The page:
Auckland – Can women be successful in a leadership role in rugby, gaining respect and be followed as a genuine leader in sports administration? Even if she has not played the game or because it is such a male dominate sport and industry?
Kym Aust-Howlett, the (Auckland) Blues general manager commercial, says the answer is yes. She will be giving a presentation to the Money in Sport conference on the Gold Coast on November 14.
“If I have learnt anything as being the first female and youngest general manager in Australian rugby and now in New Zealand rugby, is that the code does show women respect and allows women to shine and be successful. But it does take a lot of hard work, dedication and a desire to succeed,” Aust-Howlett says.
“As we all know in business and sport, it is only possible with inspiring mentors, strong leadership and a great team around you. I have been fortunate enough to have these. I believe women must work harder to gain respect, but that is not a negative, rather an opportunity to become more resilient.
“I decided at such an early age to study for my Master of Business Administration while in a leadership position in sport. The job faces challenges on a regular basis, so strong belief in systems and values ae needed.
“If I had to define one requirement that gained the respect I needed to be in my role, it was to deliver. Delivering targets and delivering of messages with players, management and the supporters.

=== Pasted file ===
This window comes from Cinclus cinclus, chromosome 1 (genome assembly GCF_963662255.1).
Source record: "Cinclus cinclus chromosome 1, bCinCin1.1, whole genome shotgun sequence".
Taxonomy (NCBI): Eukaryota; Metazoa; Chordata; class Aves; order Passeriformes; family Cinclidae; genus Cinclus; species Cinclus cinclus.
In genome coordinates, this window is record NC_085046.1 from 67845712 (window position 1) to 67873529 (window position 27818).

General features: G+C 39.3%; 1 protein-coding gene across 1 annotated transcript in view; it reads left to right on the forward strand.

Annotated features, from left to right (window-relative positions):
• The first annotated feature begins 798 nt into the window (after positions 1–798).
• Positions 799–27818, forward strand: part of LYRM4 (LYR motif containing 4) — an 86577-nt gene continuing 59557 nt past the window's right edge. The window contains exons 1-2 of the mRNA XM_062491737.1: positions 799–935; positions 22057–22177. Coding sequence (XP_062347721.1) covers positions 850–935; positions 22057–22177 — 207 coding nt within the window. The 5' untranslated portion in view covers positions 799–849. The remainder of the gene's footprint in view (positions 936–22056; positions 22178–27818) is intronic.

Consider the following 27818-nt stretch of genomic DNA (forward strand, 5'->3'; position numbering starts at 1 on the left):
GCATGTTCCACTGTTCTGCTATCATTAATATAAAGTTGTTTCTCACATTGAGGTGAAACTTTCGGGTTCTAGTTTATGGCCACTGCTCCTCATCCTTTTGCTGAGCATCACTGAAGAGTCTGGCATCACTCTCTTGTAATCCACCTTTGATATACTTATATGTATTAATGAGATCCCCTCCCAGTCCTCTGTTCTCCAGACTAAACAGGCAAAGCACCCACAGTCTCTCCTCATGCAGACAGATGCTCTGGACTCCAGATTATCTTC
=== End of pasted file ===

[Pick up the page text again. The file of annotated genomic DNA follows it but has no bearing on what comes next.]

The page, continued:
“What some people lose sight of is failing to remain true to yourself. The different or unique lens that women bring is their strength as we see most things completely different to male colleagues and that’s a positive that women can bring to the table. For me this translates through my creativity, vision and tenacity.
“Running parallel to my leadership role in rugby, I am also a model. This was a major hurdle in my professional career within sport, but for those who work close to me understand the balance this brings to my style, creative vision and execution.
“My message at the conference to all women is that it is possible to play a leadership role in world sports administration. It is a career that should be explored and pursued if people are interested.
“I am enjoying being at the Blues. It’s a progressive Super rugby team that not only embraces having a woman in a leadership role, but also supports me to be able to excel. I work with a great board and an exceptional team. I feel privileged to work alongside coach Tana Umaga and chief executive Michael Redman to create a very special era for the Blues.”
Aust-Howlett is responsible for the commercial strategy and generating all revenues for the Blues. Before moving to Auckland, she was the general manager of marketing and commercial at the Waratahs in Sydney.
Redman says Aust-Howlett has had an immediate impact, helping the commercial team to reframe the value proposition for the Blues and Super Rugby.
“She has a strong personal brand and professional networks which has been positive for our business.”
For further information contact Make Lemonade editor-in-chief Kip Brook on 0275 030188.